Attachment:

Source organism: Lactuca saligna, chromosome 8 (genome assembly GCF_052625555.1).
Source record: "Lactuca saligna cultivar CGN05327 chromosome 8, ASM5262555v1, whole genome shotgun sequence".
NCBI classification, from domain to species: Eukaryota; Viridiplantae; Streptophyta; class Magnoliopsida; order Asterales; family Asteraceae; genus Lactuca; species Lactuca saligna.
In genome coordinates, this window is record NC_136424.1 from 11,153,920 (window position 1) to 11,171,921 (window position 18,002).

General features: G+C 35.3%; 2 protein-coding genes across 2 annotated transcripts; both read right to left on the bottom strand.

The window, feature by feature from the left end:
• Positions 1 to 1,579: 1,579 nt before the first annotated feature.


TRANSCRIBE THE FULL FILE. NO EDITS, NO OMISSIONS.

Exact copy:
Source organism: Lactuca saligna, chromosome 8 (genome assembly GCF_052625555.1).
Source record: "Lactuca saligna cultivar CGN05327 chromosome 8, ASM5262555v1, whole genome shotgun sequence".
NCBI classification, from domain to species: Eukaryota; Viridiplantae; Streptophyta; class Magnoliopsida; order Asterales; family Asteraceae; genus Lactuca; species Lactuca saligna.
In genome coordinates, this window is record NC_136424.1 from 11,153,920 (window position 1) to 11,171,921 (window position 18,002).

General features: G+C 35.3%; 2 protein-coding genes across 2 annotated transcripts; both read right to left on the bottom strand.

The window, feature by feature from the left end:
• Positions 1 to 1,579: 1,579 nt before the first annotated feature.